SNP leader Alex Salmond said independence was "not a one-way street" and a Scotland which went its own way could later re-join the United Kingdom.
Alex Salmond said independence was not a one-way street
His comments came as an opinion poll suggested the SNP were on course to become the biggest party at Holyrood.
The YouGov poll put the SNP on 38% in the constituency vote, eight points ahead of Labour and on 32% in the list vote, five points ahead of Labour.
Some 1,872 people were polled between 17 and 23 April.
It was the biggest sample of the campaign.
According to the poll, the Liberal Democrats were running at 15% in the constituency vote and 12% in the regional list.
The Scottish Tories were at 12% and 14%.
The YouGov poll was funded by the Economic and Social Research Council and carried out for the universities of Strathclyde, Lancaster and Sheffield.
Support for independence is put at 32% in the poll.
A Labour spokesman said the poll underlined the "real choice" faced by voters in Thursday's elections.
"If people want a strong and stable economy, with more jobs and investment for schools and hospitals they should vote Labour, or the SNP alternative of high tax, turmoil, instability, cost and risk," he said.
When asked if an independent Scotland could in the future go back to being part of the UK, Mr Salmond told the GMTV Sunday Programme: "Any nation can do whatever it pleases.
"It can vote to become independent and it can vote if it so chooses to become un-independent, that's the prerogative of a nation and Scotland, of course, is a nation.
"It's a country - it has the right of self-determination. So no, it's not a one-way street, theoretically a country could do that."
Jack McConnell was campaigning in Edinburgh on Sunday
On the campaign trail, the Liberal Democrats claimed to be the only party in the election committed to turning Scotland into Europe's "powerhouse" for green energy.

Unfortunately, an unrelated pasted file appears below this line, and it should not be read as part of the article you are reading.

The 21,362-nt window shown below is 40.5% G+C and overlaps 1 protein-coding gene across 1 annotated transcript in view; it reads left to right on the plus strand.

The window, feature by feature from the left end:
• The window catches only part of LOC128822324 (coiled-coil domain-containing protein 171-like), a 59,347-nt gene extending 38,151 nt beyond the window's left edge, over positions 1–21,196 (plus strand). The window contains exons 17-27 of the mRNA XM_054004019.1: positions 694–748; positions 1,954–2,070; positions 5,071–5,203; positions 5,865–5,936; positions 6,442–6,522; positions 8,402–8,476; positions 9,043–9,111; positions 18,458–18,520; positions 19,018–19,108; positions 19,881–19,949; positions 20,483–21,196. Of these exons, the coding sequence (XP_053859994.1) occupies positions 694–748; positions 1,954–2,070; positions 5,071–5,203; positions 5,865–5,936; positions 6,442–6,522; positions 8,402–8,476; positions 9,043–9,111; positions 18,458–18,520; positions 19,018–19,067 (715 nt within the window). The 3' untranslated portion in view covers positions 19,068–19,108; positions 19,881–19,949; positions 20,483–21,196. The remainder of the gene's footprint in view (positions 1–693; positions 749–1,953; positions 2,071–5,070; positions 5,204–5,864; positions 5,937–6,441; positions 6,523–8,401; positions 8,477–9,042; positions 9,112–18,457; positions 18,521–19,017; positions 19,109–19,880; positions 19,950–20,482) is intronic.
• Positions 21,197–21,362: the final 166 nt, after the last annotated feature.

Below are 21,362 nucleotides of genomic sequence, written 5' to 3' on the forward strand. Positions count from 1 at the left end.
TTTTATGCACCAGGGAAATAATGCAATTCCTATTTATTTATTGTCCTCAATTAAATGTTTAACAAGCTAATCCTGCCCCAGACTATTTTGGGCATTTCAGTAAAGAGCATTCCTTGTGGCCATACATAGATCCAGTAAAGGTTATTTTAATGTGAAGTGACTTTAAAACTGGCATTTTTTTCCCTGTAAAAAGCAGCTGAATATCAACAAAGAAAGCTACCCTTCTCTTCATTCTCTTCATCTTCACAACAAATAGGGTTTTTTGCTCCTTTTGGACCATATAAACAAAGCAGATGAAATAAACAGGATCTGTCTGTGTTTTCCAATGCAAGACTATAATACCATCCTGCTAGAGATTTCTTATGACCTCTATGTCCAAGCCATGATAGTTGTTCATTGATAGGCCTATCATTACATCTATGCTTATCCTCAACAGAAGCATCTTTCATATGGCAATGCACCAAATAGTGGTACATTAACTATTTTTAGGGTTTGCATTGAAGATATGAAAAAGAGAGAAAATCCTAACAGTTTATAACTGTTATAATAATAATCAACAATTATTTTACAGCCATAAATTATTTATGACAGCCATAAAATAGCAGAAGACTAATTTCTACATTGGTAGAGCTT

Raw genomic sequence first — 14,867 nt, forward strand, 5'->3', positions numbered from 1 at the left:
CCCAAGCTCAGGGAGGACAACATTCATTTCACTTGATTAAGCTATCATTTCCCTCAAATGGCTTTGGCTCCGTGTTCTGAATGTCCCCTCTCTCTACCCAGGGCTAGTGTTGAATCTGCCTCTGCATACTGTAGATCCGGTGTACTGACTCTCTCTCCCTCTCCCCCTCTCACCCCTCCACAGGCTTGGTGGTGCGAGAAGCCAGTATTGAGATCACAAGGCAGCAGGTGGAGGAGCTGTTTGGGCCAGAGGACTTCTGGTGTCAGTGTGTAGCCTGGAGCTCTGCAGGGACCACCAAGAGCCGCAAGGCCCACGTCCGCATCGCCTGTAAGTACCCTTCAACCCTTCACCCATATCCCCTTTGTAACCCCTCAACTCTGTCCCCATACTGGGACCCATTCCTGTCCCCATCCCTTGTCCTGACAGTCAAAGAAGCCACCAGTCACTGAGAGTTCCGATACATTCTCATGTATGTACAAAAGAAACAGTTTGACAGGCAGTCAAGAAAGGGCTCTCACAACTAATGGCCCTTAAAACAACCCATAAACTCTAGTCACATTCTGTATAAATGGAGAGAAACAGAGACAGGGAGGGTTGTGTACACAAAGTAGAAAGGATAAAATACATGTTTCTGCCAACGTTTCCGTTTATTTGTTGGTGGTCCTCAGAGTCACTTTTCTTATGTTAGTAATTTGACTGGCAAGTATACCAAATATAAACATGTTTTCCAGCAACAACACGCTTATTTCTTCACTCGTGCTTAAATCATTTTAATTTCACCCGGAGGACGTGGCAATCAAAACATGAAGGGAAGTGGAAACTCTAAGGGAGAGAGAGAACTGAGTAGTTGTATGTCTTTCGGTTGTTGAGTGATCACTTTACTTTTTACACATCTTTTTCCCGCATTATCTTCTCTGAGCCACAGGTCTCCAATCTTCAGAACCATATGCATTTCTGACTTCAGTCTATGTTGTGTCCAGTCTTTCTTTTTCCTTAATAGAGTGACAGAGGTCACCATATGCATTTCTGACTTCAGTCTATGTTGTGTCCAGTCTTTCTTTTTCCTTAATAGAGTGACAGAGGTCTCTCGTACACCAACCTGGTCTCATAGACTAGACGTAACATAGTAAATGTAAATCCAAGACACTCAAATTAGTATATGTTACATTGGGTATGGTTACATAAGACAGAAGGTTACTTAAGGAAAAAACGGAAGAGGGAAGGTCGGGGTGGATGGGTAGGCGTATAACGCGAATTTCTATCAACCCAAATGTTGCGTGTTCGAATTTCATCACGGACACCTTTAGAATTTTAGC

Party leader Nicol Stephen said their key green policies were 100% renewable electricity by 2050, 40,000 energy friendly homes with wind turbines and solar panels, £300 tax rebates and grants for micro-renewables and energy efficiency, and a 70% target for recycling.
Campaigning in Aberdeen, Mr Stephen said: "I am determined to see wave machines generating electricity in Scottish waters by the end of this year.
"There is a real choice at this election.
"That choice is between new nuclear power in Scotland or a clean, green future for families and future generations."
Tory leader Annabel Goldie said prisoners caught with drugs would have their visiting rights suspended.
The move would form part of her party's "complete overhaul" of Scotland's prison regime, she said.
Ms Goldie said Scots were rightly "outraged" by the feeling that prisoners were being pandered to areas ranging from compensation payments for slopping out, to prisoner demands for the right to vote.
"Some politicians don't want to tackle difficult issues like this," she said.
"I'm not one of them."
Scotland's Labour leader Jack McConnell was on the streets of Edinburgh on Sunday appealing to undecided voters.
During his tour of shopping centres, he urged the electorate to back Labour rather than "gamble" with the SNP.